There is no doubt that doctors have traditionally worked long hours, and 24- to 36-hour shifts are part of the way we train them. The long shifts are, anthropologically speaking, most probably an initiation ceremony or rite-of-passage. They demonstrate one's dedication and commitment to patients and the "elders" of the profession. Despite a clear lack of evidence, extended working hours continue to be justified using the rhetoric of patient safety, continuity-of-care and the need for relentless experience.

There is also no doubt that the research data on the effect of extended working hours was unequivocal, and confirmed what we all knew only too well from personal experience. Tired people don't perform as well as alert ones and extended working hours result in reduced attention, poor decision-making and mood changes that potentially compromise patient safety. This line of research probably reached its zenith in a paper published in the journal Nature in 1997. This paper showed that the cognitive and psychological effects of a single night of sleep loss were broadly comparable to the effects of moderate alcohol intoxication, equivalent of 0.05 per cent blood alcohol level. Given that many of our doctors worked up to 48 hours with little or no sleep, the conclusion was obvious - long working hours impaired performance and should be restricted in the interest of patient (and doctor) safety.

Over the past seven or eight years there has been a lot of discussion of this paper and the implications for policy and regulation on doctors working hours. In much of the English-speaking world we have seen significant pressure to use the recent research on sleep loss and cognitive performance to argue for the introduction of working hour restrictions. Recently, the US medical profession has recommended a nominal 80-hour maximum working week for junior doctors. Several years ago, the Australian Medical Association introduced a set of "safe working hours" guidelines which have been recently updated. There has been significant community discussion about the importance of reducing or restricting doctors' hours to improve overall patient safety in the community. As a researcher who has been working to raise community awareness of the risks associated with fatigue this would seem an important vindication of a 15-research program.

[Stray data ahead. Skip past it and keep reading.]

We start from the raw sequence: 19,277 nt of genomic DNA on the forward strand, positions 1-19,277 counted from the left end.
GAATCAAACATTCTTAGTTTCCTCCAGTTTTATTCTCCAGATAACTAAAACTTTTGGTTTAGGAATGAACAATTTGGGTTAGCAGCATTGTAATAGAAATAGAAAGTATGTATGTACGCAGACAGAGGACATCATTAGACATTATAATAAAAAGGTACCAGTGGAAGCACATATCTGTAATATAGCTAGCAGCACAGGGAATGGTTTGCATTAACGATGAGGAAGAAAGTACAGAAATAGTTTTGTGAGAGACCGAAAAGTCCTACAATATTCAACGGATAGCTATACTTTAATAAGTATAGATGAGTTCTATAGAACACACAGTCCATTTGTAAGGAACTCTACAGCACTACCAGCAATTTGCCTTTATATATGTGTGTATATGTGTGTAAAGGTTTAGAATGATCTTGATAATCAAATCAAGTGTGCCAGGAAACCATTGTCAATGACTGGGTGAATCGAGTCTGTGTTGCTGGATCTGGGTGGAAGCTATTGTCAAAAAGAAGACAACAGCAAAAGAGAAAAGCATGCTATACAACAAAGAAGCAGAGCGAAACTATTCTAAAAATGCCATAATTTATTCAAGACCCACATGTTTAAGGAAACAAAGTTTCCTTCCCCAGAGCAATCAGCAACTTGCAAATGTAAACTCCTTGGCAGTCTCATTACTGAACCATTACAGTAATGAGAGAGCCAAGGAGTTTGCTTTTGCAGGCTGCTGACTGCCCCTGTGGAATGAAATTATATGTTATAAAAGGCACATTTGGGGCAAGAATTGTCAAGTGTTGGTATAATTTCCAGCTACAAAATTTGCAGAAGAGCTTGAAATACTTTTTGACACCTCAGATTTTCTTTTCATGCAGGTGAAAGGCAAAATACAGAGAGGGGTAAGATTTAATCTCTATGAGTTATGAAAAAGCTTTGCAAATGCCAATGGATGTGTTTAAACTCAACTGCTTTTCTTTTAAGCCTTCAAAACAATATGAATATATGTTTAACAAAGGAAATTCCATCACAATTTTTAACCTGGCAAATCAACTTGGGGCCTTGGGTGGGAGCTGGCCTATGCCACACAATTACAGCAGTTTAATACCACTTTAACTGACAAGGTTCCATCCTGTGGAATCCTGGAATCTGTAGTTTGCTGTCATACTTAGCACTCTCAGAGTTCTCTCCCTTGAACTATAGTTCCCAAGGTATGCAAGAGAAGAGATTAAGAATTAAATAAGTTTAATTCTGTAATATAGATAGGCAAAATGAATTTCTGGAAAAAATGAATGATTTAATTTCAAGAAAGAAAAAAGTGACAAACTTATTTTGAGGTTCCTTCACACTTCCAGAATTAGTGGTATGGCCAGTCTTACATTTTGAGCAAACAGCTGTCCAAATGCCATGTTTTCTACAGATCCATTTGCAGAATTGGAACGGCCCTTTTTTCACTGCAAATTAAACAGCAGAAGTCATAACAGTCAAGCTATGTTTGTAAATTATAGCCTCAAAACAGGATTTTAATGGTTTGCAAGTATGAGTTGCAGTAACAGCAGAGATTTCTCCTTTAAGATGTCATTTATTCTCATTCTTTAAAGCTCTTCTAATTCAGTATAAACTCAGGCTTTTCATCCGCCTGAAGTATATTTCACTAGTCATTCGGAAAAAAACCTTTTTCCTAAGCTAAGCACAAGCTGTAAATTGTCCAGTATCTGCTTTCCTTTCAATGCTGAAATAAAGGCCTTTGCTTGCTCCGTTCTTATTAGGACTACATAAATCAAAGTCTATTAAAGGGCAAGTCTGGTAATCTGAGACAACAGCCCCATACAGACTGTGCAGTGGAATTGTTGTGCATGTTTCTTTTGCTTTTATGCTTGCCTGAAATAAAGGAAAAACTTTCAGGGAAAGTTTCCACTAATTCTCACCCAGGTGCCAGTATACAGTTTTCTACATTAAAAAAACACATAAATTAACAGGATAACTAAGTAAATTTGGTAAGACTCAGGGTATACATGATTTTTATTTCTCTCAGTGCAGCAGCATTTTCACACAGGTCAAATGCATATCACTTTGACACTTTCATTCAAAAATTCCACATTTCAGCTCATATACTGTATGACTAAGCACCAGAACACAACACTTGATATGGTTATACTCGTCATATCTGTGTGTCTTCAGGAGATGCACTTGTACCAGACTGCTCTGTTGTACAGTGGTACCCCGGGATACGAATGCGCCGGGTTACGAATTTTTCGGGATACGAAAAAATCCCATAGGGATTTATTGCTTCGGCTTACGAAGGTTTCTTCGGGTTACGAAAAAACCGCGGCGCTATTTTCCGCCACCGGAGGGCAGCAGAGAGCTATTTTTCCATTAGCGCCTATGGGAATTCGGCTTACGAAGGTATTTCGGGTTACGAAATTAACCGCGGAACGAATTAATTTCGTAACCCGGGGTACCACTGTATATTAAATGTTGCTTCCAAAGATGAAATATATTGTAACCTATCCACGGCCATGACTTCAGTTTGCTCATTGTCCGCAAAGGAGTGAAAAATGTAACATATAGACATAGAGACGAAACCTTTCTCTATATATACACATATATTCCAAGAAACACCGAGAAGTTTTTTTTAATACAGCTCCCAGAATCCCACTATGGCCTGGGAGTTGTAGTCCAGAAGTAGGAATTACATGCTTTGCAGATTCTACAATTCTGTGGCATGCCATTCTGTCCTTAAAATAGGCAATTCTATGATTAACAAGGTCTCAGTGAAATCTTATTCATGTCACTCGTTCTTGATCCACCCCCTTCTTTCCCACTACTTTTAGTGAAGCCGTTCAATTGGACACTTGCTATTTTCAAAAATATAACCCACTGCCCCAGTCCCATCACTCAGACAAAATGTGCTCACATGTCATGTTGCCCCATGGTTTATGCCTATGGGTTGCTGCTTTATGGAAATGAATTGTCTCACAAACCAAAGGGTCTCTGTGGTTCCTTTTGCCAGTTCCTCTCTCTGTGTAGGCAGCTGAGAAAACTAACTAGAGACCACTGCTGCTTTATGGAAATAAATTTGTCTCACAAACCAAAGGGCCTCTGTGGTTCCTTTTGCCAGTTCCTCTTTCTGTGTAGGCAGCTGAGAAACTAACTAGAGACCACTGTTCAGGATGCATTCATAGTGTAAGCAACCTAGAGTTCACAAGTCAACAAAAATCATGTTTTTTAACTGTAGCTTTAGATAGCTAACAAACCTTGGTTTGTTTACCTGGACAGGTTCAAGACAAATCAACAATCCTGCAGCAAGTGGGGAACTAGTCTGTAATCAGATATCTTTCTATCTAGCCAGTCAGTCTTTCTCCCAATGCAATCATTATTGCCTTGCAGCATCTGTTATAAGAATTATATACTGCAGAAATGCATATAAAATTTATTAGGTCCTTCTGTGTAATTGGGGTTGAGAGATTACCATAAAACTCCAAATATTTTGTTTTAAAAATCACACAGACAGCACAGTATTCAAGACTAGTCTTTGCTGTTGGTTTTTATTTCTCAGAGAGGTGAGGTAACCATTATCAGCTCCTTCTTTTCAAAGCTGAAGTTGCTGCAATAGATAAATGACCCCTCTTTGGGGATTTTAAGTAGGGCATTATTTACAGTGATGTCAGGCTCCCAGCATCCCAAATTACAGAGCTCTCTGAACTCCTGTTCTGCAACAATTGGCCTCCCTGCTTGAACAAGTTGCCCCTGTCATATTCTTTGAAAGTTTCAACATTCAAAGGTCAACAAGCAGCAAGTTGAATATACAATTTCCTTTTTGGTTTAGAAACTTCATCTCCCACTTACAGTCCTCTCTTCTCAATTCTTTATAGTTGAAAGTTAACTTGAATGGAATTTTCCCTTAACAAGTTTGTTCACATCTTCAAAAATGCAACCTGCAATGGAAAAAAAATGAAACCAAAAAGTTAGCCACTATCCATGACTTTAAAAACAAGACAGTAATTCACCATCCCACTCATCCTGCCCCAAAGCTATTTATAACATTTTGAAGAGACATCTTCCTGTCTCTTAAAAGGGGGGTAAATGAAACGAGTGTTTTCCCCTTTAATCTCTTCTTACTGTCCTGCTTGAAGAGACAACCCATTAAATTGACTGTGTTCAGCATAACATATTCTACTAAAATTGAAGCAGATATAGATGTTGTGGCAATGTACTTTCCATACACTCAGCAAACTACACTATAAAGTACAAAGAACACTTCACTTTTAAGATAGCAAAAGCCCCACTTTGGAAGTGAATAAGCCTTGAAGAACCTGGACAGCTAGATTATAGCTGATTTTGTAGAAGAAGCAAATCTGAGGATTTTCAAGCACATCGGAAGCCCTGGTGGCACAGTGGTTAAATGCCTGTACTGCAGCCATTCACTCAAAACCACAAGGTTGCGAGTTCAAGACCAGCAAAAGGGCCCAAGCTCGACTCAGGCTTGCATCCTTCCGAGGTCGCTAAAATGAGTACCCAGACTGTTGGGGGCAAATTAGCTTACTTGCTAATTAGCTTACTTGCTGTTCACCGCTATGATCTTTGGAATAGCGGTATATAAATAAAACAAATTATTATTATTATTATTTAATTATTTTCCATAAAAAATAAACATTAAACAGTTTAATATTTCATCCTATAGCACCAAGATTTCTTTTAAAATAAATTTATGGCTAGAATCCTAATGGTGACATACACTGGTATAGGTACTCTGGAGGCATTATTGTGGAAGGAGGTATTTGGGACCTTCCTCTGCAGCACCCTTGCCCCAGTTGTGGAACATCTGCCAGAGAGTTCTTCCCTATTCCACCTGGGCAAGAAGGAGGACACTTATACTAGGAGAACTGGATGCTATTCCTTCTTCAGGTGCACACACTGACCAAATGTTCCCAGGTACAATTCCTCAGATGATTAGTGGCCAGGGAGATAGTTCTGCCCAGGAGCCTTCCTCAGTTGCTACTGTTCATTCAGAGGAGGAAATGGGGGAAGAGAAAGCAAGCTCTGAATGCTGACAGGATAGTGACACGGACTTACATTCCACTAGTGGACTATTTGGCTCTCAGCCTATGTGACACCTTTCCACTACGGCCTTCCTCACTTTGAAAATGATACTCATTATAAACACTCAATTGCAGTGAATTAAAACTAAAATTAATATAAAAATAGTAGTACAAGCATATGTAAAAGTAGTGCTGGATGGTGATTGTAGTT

Unfortunately this is not the case. While I am grateful for the increased community awareness of fatigue-related risk, I am less optimistic about the way regulators and community groups have approached the issue of risk reduction. Indeed, I am reminded of the famous aphorism of H.L. Mencken who once famously noted "that for every complex question there is a simple solution and it is usually wrong!"

I understand the intuitive appeal of their approach. If doctors work excessively long hours they get tired. If we limit doctor's hours we will reduce fatigue-related risk and our hospitals will be safer. Unfortunately it is not that easy. Policy responses need to be formulated in a context beyond the confines of the laboratory. For example, if we restrict doctors' working hours we potentially reduce the supply of medical care to the community. A reduction in available medical care may produce a bigger problem than we set out to solve. In simple terms, sometimes a tired doctor will be better than no doctor at all. In fact, most of the time - since fatigue-related errors are relatively infrequent.

From a strictly scientific perspective, policy-makers need to demonstrate that the reduction in risk associated with restricted working hours is greater than the increase in risk associated with the reduction in available medical care. Until we can do this with a degree of certainty, policy-makers should approach fatigue risk management cautiously and avoid knee-jerk policy responses.



Just some problems with the "Obesity" war:

1). It tries to impose behavior change on everybody -- when most of those targeted are not obese and hence have no reason to change their behaviour. It is a form of punishing the innocent and the guilty alike. (It is also typical of Leftist thinking: Scorning the individual and capable of dealing with large groups only).

2). The longevity research all leads to the conclusion that it is people of MIDDLING weight who live longest -- not slim people. So the "epidemic" of obesity is in fact largely an "epidemic" of living longer.

3). It is total calorie intake that makes you fat -- not where you get your calories. Policies that attack only the source of the calories (e.g. "junk food") without addressing total calorie intake are hence pissing into the wind. People involuntarily deprived of their preferred calorie intake from one source are highly likely to seek and find their calories elsewhere.

4). So-called junk food is perfectly nutritious. A big Mac meal comprises meat, bread, salad and potatoes -- which is a mainstream Western diet. If that is bad then we are all in big trouble.

5). Food warriors demonize salt and fat. But we need a daily salt intake to counter salt-loss through perspiration and the research shows that people on salt-restricted diets die SOONER. And Eskimos eat huge amounts of fat with no apparent ill-effects. And the average home-cooked roast dinner has LOTS of fat. Will we ban roast dinners?

6). The foods restricted are often no more calorific than those permitted -- such as milk and fruit-juice drinks.

7). Tendency to weight is mostly genetic and is therefore not readily susceptible to voluntary behaviour change.

8). And when are we going to ban cheese? Cheese is a concentrated calorie bomb and has lots of that wicked animal fat in it too. Wouldn't we all be better off without it? And what about butter? It is just about pure fat. Surely it should be treated as contraband in kids' lunchboxes! [/sarcasm].

9). For a summary of the weak science behind the "trans-fat" hysteria, see here. Trans fats have only a temporary effect on blood chemistry and no lasting harm from them has ever been shown.